Occupational health practitioners should avoid getting involved in employment or disciplinary matters if employees covered by mandatory vaccination rules refuse to get a Covid-19 jab, the Faculty of Occupational Medicine (FOM) has warned.
New guidance from FOM regarding OH’s involvement in mandatory vaccination programmes, released after MPs approved plans to make Covid-19 vaccinations a legal requirement for all patient-facing health and social care workers in England, has stated that OH practitioners should be mindful of ethical and consent issues, and should not disclose information about an individual’s vaccination status to an employer without the individual’s consent.
They should also avoid getting involved in any employment matters that arise where an employee has not been vaccinated. For example, OH should not get involved in decisions about whether a worker should be redeployed, suspended or dismissed – these are matters for HR and managers, FOM has suggested.
OH practitioners will not need to provide an opinion on medical exemptions from the vaccination requirement, including confirming or refuting exemptions, the guidance states.
From April 2022, anyone in a patient-facing role will need to have two doses of a Covid-19 vaccine, unless they have an exemption.
The requirement will apply to those working in NHS and private hospitals, general practices, community services, and any other health or care organisation regulated by the Care Quality Commission.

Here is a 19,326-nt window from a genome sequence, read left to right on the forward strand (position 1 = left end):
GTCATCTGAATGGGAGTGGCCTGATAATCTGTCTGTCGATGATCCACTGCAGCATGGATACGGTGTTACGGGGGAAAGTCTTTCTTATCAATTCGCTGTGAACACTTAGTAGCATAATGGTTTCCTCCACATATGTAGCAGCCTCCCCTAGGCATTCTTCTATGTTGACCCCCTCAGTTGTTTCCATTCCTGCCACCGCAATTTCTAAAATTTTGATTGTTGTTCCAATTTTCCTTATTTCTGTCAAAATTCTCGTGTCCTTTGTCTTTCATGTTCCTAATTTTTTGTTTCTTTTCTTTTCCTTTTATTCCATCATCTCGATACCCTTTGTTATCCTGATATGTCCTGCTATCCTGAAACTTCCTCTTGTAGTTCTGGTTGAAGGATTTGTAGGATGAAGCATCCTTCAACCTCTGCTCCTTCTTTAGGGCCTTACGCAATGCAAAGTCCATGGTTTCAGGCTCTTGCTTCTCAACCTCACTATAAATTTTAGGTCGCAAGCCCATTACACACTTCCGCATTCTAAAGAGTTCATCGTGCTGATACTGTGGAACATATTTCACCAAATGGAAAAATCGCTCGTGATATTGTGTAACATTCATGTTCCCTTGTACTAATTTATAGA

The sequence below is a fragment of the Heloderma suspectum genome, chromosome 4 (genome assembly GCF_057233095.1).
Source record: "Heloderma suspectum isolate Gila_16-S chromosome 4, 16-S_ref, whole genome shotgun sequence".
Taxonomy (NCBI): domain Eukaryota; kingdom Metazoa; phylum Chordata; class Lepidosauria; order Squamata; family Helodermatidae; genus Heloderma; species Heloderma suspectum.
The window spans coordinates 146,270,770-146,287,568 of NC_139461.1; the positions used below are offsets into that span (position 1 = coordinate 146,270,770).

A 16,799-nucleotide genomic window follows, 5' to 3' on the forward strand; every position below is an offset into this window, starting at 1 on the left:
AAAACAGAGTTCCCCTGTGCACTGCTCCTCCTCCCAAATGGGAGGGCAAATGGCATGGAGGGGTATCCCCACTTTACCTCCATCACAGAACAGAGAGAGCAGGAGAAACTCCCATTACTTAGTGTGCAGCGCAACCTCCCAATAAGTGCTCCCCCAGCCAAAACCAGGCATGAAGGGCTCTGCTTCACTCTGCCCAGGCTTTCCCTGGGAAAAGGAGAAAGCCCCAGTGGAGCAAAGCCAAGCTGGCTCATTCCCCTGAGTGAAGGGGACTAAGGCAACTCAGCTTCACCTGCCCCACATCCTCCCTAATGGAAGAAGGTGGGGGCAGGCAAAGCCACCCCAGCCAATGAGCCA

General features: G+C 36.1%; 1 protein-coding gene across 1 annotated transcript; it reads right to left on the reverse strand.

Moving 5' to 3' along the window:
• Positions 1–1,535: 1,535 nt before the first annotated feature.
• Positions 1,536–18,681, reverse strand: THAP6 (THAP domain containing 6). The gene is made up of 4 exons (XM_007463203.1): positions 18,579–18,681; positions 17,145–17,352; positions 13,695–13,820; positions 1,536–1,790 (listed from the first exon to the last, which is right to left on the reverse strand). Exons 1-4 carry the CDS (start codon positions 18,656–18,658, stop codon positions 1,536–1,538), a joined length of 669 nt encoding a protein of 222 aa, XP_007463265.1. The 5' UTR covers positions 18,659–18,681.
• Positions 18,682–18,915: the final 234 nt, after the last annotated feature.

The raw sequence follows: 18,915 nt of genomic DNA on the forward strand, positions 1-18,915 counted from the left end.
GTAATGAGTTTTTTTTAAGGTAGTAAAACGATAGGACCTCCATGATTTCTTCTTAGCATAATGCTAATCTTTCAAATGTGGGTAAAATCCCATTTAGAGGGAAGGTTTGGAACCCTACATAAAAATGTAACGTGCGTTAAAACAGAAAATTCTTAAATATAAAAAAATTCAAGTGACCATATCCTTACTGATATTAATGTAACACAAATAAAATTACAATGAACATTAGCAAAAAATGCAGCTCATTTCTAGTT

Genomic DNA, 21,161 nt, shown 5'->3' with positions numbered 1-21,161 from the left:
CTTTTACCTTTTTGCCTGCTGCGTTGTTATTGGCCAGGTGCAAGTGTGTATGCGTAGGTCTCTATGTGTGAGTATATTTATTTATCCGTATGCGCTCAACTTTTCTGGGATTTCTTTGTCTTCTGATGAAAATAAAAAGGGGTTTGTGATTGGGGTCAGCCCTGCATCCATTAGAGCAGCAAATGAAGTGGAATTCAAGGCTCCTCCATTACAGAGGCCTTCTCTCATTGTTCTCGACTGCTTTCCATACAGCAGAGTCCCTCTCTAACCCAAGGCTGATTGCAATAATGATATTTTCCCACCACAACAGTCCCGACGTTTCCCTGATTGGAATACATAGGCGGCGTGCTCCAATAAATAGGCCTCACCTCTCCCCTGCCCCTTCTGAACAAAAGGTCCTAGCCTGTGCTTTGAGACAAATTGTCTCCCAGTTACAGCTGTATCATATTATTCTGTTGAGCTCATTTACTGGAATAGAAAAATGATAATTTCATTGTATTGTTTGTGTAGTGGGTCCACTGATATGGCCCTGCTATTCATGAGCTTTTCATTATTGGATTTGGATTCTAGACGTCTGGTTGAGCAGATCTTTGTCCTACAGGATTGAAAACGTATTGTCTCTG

Mandatory Covid jabs
Since November 2021 all workers who enter Care Quality Commission-regulated care homes have been required to be fully vaccinated.
FOM president Professor Steve Nimmo said: “We have been discussing the mandatory vaccination programme with NHS leaders and this latest guidance sets out our position clearly.
“When the programme is implemented, occupational health professionals should be mindful of ethical and consent issues, and be careful not to be associated with any disciplinary process.”
Prof Nimmo added that OH practitioners should continue to encourage the uptake of Covid-19 vaccines.
“Throughout the pandemic occupational health professionals have provided critical support to the NHS, businesses and organisations in managing risk and protecting workers,” he said.
FOM’s guidance also advises that:
- Senior OH staff “may be well placed” to contribute to strategic discussions about the best way in which the programme can be implemented in their organisation, including data considerations
- OH staff may need to be involved in risk assessment of those who are not vaccinated
- OH may be involved in discussions about promoting vaccination and counselling those who are hesitant about getting jabbed.
When health secretary Sajid Javid mooted plans for mandatory Covid-19 jabs for frontline health workers last year, OH practitioners feared being caught between vaccine-hesitant employees and those with genuine medical exemptions, and employers wanting to ensure they are in full compliance with the requirement.